Detroit Pistons’ Darko Miličić during the fourth quarter against the Lakers in game 5 of the NBA finals, Tuesday 15 June 2004 at the Palace of Auburn Hills. (Photo: Chip Somodevilla, Detroit Free Press)

When the Pistons finished with pick no. 2 in the draft, at least one leading espionage expert believed there were only two logical options for them: Milicic and Anthony.

Anthony was coming out of a historic freshman season in Syracuse which ended with an NCAA championship. Milicic, a Serbian striker, was more than unknown to the American public.

Chad Ford, an ESPN analyst at the time, said Anthony was a “distant third” behind LeBron James and Milicic, who he believed was clearly the second best player in the draft.

“It’s a real bargain,” wrote Ford. “It is truly one of a kind. He runs on the floor, handles the ball, shoots the NBA 3-pointer, plays with his back to the basket, so he can play it at 3, 4 or 5. What distinguishes Darko is his strength in the pole. You have to love a guy who has legs to turn from an opponent, but still prefers to drop one shoulder and beat. ”

Milicic did not produce the hype, appearing in just 34 games. While the Pistons didn’t get what they wanted from him, Dumars ended up swapping with Rasheed Wallace – a player who fit almost perfectly with Ford’s description of Milicic – later that season.

If instead the Pistons had enlisted Anthony, would Dumars have felt the need to face the Detroit facade on expiry?

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The perfect piece

Pisthe ‘Rasheed Wallace celebrates the 69-65 victory over the Indiana Pacers in race 6 of the Eastern Conference finals on Tuesday 1 June 2004 at the Palace of Auburn Hills. (Photo: Mandi Wright, Detroit Free Press)

Wallace – a defensive minded attacker / center who could even stretch the floor and sometimes take offensive control – mount the Pistons like a glove. Dumars correctly identified Wallace as a player who could help the Pistons, in win-now mode, to reach a higher level of play.

“We believe this is a guy who can help us run when it comes to the playoffs” Dumars said at the time. “We’ve been saying for a while that we wanted to add an impact player and we think he’s the kind of guy who can impact our team.”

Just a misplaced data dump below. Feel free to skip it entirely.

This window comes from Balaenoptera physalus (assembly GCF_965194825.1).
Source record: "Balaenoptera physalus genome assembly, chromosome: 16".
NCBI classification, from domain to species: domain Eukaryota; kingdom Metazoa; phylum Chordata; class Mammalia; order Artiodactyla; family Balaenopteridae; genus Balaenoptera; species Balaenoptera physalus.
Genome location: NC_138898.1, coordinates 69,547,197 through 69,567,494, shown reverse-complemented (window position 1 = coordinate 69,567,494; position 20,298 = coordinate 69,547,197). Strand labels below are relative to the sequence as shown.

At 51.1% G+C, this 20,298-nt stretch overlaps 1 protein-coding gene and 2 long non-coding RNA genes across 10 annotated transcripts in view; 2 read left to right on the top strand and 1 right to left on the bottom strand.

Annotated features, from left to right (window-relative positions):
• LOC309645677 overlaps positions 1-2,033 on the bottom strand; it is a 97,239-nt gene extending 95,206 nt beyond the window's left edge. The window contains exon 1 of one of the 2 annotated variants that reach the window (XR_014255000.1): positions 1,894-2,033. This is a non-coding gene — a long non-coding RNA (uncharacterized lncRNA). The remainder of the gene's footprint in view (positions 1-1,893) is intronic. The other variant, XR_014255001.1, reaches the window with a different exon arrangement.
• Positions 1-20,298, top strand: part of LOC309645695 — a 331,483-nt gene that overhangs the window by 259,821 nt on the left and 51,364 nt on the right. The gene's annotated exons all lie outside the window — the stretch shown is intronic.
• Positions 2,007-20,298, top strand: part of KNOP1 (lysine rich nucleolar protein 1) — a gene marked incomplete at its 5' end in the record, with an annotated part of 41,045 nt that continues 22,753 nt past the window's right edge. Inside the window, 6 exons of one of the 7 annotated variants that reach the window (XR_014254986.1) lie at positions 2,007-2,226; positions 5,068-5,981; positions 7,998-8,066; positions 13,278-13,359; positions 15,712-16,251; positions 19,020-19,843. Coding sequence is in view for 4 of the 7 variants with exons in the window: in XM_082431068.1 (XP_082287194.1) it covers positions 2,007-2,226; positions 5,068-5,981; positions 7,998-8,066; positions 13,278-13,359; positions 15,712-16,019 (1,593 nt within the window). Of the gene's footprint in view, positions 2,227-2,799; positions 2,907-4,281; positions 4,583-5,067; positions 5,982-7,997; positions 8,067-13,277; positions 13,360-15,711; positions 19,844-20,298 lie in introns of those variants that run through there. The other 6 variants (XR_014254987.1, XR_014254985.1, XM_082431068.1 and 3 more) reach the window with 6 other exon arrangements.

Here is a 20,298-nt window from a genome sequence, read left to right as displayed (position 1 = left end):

Detroit ended the 2003-04 season with the league’s second best defensive score (96.48). His defense fueled his championship run, setting a series of defensive records in the playoffs. The Lakers only crossed the 90 point mark once in five games in the final.

[ Pistons flat-out better than Lakers in 2004 and proved it in Game 1 of Finals ]

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Anthony, one of the best offensive players in NBA history, could raise the Pistons to that end of the floor. But the offense was not a problem in the following seasons; From 2005 to 2008, Detroit had an offensive score in the top seven. The Pistons were in attack in fifteenth position during both their finals in 2004 and 2005.

Anthony has long had a reputation for being a lackluster defensive player, and it’s impossible to know how patient Brown would have been with him on that part of the floor.

If anything, Anthony’s writing would have led to the Pistons making compromises along the way. With Wallace, they won a championship and came close to winning a second. With Anthony, it’s unclear whether Wallace would have ever worn Pistons blue.

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While several former pistons believe Anthony raised their roof, it makes sense why Ben Wallace, a defensive player four times a year, is skeptical.

Contact Omari Sankofa II at Follow him on Twitter @omarisankofa. Read more about Detroit slippers and sign up for ours Pistons newsletter.